YOU ARE HERE: LAT HomeCollections

Emma Watson enjoys growing friendship with J.K. Rowling

Her future holds many possibilities, but for now she is looking to one person for direction: the author.

July 05, 2009

While working on the series' sixth film, the actors talk to Times writer Geoff Boucher about 'The Half-Blood Prince,' music, friendship and getting older.


'Potter' trio looks beyond graduation

There were so many faces. "Thousands. It felt like every kid in England wanted to be in the first 'Harry Potter' film." That's how producer David Heyman remembers the crush of casting options a decade ago when the Hollywood's massive and magical spellbinding franchise began with the key decision of picking its young wizards. They found their Hermione in the daughter of two attorneys who seemed as driven as the character. Ron was discovered in a videotape audition plucked from a mailroom mountain. The future Harry himself was spotted by Heyman in the audience of a theatrical production and encouraged to try out. "It was kismet," Heyman said. It led to the biggest and best show-biz decision of the past decade. The little children are now young adults and, somehow miraculously, they have thrived in the face of fame, fortune and relentless pressure. "There wasn't a Britney in the bunch," one Warner Bros exec said with unceasing relief. Interviewed more than a year ago on the Watford, England, set of "Harry Potter and the Half-Blood Prince" (the film, due July 15), was postponed to position it in the summer marketplace) the three stars -- Daniel Radcliffe, Rupert Grint and Emma Watson -- talked to staff writer Geoff Boucher about the past and the future and, most of all, all the magic.


How many people get to meet their maker and live to tell the tale? Emma Watson, with a chuckle, said that's how she has viewed the recent blossoming of her friendship with "Harry Potter" author J.K. Rowling.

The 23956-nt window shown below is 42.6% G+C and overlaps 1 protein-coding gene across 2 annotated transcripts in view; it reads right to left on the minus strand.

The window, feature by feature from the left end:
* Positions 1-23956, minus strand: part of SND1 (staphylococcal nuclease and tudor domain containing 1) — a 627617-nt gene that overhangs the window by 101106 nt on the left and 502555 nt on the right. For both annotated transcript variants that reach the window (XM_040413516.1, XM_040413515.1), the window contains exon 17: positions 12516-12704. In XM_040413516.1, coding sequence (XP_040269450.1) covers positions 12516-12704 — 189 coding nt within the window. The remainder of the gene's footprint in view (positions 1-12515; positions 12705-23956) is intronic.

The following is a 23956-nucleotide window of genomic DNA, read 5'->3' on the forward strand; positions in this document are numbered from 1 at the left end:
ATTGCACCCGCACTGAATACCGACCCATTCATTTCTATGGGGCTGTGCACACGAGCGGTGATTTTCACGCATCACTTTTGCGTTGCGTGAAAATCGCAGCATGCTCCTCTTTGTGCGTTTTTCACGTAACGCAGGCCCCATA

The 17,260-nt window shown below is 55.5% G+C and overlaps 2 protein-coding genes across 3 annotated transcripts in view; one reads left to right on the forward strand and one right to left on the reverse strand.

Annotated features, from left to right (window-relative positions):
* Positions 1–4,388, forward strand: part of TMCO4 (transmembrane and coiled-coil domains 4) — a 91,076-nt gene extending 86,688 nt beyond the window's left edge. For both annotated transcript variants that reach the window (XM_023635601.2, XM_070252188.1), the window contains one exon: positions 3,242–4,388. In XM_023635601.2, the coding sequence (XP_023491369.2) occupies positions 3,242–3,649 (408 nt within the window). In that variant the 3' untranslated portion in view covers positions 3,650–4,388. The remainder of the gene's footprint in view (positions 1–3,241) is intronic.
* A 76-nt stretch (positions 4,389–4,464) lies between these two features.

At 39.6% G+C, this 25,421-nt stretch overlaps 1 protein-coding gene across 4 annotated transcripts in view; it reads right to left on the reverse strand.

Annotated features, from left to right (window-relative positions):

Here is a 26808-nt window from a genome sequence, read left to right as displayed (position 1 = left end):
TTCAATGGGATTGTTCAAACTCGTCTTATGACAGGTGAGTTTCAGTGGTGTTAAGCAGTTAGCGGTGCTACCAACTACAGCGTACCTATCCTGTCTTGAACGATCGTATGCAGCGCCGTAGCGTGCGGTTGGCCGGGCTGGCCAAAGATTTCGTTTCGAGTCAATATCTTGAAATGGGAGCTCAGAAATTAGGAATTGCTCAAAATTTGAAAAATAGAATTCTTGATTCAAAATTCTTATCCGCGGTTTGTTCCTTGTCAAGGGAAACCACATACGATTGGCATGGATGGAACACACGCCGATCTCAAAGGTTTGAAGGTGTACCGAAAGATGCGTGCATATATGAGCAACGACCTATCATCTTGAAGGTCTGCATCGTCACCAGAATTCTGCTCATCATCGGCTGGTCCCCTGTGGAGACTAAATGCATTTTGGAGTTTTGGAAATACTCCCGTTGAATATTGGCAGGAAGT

During the filming of "Harry Potter and the Half-Blood Prince," Watson contemplated the relationship she's developed with Rowling as she sat one brisk afternoon in her dressing room (relentlessly pink in its decor). "We talk, we e-mail each other now," she said, nodding toward her laptop and that morning's missive from the woman who is arguably the world's most famous living young-adult author.

"I must admit I still feel quite intimidated by her," Watson said. "Not because she is actually intimidating, but because I admire her so much, and we have all been such mad fans of the books and her and everything."

Rowling has said that Watson's character, the sweet but swotty Hermione Granger, is based in part on her own persona as a child. That has led to a mutual fascination between the actress and the writer who, together, have shaped the character. In "Half-Blood Prince," Hermione is the wounded heart of the film, dealing with her stirring feelings for childhood chum Ron Weasley (Rupert Grint) as well as the dark threats gathering at Hogwarts.

"There are serious dangers brewing, but there is also a lot of romance and humor in this film," Watson said, "which I enjoyed quite a lot."

During the filming, Watson, who is now 19, had a certain famous pair of eyes looking over her shoulder far more often than in the past; Rowling was a rare visitor during the making of the first five "Potter" films -- she was simply too busy with the ongoing series of novels -- but with the final book published in summer 2007, the writer dropped by the Watford set outside London.

To hear cast members tell it, Rowling became like one of the wise old ghosts who populate the fictional wizard academy of Hogwarts -- she was a fairly common presence but one who never failed to startle and amaze.

That meant more to Watson, perhaps, than anyone else in the cast and crew. The other lead actors spoke about Rowling in casual terms, but Watson could barely tamp down her awe.

"I just really want her to like me," Watson said, sounding a bit like the insecure overachiever Hermione. "I'm always really keen to tell her how I feel, and maybe it's a bit much. She is so down to earth and funny and witty. . . . I definitely see Hermione in her. She's genuine and brilliant."

Those are terms others use to describe Watson herself.

"Emma is astonishingly bright and just anxious to move forward with life," said "Potter" producer David Heyman. "She's been amazing to watch. She has these choices. She could be an actress or a model, but with her studies and success she could also be a lawyer. She could also be an artist. . . . It's pretty amazing to see."

The day she was interviewed on the set, though, Watson was most excited about the new possession she proudly showed a visitor: Her first driver's license. "My makeup lady gave me a car freshener as a gift," she chirped. "It's all quite cool."

The actress, like the other two members of the "Potter" trio, seems remarkably grounded despite the oddities that come her way, such as the roomful of Bibles that have been sent to her by fans. Why Bibles? "I have no idea. They just come in the mail. People think I need spiritual guidance. Everyone sends Rupert pajamas. He has no idea why."

Los Angeles Times Articles